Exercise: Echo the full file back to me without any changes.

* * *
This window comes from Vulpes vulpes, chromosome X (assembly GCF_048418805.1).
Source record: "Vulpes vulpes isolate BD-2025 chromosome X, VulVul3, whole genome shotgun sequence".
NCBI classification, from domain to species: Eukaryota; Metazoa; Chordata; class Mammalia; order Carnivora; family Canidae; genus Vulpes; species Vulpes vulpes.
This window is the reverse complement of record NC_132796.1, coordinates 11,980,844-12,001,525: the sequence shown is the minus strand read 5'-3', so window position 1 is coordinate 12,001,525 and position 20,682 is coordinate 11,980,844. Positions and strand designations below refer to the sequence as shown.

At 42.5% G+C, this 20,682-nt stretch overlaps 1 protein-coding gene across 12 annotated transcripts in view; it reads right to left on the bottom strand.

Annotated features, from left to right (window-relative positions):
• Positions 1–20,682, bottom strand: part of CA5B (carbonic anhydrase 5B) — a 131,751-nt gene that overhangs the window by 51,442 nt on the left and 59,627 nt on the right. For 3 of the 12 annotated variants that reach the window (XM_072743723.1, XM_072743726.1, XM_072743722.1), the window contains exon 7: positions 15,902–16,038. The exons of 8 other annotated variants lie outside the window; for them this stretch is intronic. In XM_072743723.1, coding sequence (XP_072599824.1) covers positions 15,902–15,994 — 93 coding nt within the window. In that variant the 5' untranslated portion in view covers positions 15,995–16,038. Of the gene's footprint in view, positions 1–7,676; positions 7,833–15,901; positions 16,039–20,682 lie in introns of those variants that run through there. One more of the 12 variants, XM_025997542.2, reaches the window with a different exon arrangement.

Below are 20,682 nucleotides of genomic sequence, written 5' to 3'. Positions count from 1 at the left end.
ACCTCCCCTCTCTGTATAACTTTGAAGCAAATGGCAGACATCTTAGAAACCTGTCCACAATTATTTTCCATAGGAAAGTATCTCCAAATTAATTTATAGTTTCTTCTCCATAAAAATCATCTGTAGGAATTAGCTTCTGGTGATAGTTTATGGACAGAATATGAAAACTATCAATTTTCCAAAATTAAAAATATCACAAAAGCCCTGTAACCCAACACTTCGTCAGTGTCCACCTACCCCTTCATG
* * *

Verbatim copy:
This window comes from Vulpes vulpes, chromosome X (assembly GCF_048418805.1).
Source record: "Vulpes vulpes isolate BD-2025 chromosome X, VulVul3, whole genome shotgun sequence".
NCBI classification, from domain to species: Eukaryota; Metazoa; Chordata; class Mammalia; order Carnivora; family Canidae; genus Vulpes; species Vulpes vulpes.
This window is the reverse complement of record NC_132796.1, coordinates 11,980,844-12,001,525: the sequence shown is the minus strand read 5'-3', so window position 1 is coordinate 12,001,525 and position 20,682 is coordinate 11,980,844. Positions and strand designations below refer to the sequence as shown.

At 42.5% G+C, this 20,682-nt stretch overlaps 1 protein-coding gene across 12 annotated transcripts in view; it reads right to left on the bottom strand.

Annotated features, from left to right (window-relative positions):
• Positions 1–20,682, bottom strand: part of CA5B (carbonic anhydrase 5B) — a 131,751-nt gene that overhangs the window by 51,442 nt on the left and 59,627 nt on the right. For 3 of the 12 annotated variants that reach the window (XM_072743723.1, XM_072743726.1, XM_072743722.1), the window contains exon 7: positions 15,902–16,038. The exons of 8 other annotated variants lie outside the window; for them this stretch is intronic. In XM_072743723.1, coding sequence (XP_072599824.1) covers positions 15,902–15,994 — 93 coding nt within the window. In that variant the 5' untranslated portion in view covers positions 15,995–16,038. Of the gene's footprint in view, positions 1–7,676; positions 7,833–15,901; positions 16,039–20,682 lie in introns of those variants that run through there. One more of the 12 variants, XM_025997542.2, reaches the window with a different exon arrangement.

Below are 20,682 nucleotides of genomic sequence, written 5' to 3'. Positions count from 1 at the left end.
ACCTCCCCTCTCTGTATAACTTTGAAGCAAATGGCAGACATCTTAGAAACCTGTCCACAATTATTTTCCATAGGAAAGTATCTCCAAATTAATTTATAGTTTCTTCTCCATAAAAATCATCTGTAGGAATTAGCTTCTGGTGATAGTTTATGGACAGAATATGAAAACTATCAATTTTCCAAAATTAAAAATATCACAAAAGCCCTGTAACCCAACACTTCGTCAGTGTCCACCTACCCCTTCATG